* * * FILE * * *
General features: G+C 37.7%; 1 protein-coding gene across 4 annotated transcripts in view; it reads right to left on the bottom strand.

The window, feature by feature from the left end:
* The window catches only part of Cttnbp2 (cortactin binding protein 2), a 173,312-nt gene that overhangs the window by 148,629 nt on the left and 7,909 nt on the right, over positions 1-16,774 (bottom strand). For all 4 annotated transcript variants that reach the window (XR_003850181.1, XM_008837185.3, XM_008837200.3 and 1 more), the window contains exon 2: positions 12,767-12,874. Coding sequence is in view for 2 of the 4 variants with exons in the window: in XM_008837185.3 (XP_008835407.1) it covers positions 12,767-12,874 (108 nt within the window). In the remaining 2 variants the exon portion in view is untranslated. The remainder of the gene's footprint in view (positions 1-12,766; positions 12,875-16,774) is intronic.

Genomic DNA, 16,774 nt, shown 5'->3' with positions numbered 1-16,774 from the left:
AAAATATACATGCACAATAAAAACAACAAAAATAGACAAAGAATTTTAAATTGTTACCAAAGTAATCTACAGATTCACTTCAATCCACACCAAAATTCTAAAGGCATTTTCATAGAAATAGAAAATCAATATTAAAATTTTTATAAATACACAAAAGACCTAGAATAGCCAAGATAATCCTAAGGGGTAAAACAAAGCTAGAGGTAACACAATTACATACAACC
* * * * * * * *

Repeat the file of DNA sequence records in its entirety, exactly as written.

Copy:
General features: G+C 37.7%; 1 protein-coding gene across 4 annotated transcripts in view; it reads right to left on the bottom strand.

The window, feature by feature from the left end:
* The window catches only part of Cttnbp2 (cortactin binding protein 2), a 173,312-nt gene that overhangs the window by 148,629 nt on the left and 7,909 nt on the right, over positions 1-16,774 (bottom strand). For all 4 annotated transcript variants that reach the window (XR_003850181.1, XM_008837185.3, XM_008837200.3 and 1 more), the window contains exon 2: positions 12,767-12,874. Coding sequence is in view for 2 of the 4 variants with exons in the window: in XM_008837185.3 (XP_008835407.1) it covers positions 12,767-12,874 (108 nt within the window). In the remaining 2 variants the exon portion in view is untranslated. The remainder of the gene's footprint in view (positions 1-12,766; positions 12,875-16,774) is intronic.

Genomic DNA, 16,774 nt, shown 5'->3' with positions numbered 1-16,774 from the left:
AAAATATACATGCACAATAAAAACAACAAAAATAGACAAAGAATTTTAAATTGTTACCAAAGTAATCTACAGATTCACTTCAATCCACACCAAAATTCTAAAGGCATTTTCATAGAAATAGAAAATCAATATTAAAATTTTTATAAATACACAAAAGACCTAGAATAGCCAAGATAATCCTAAGGGGTAAAACAAAGCTAGAGGTAACACAATTACATACAACC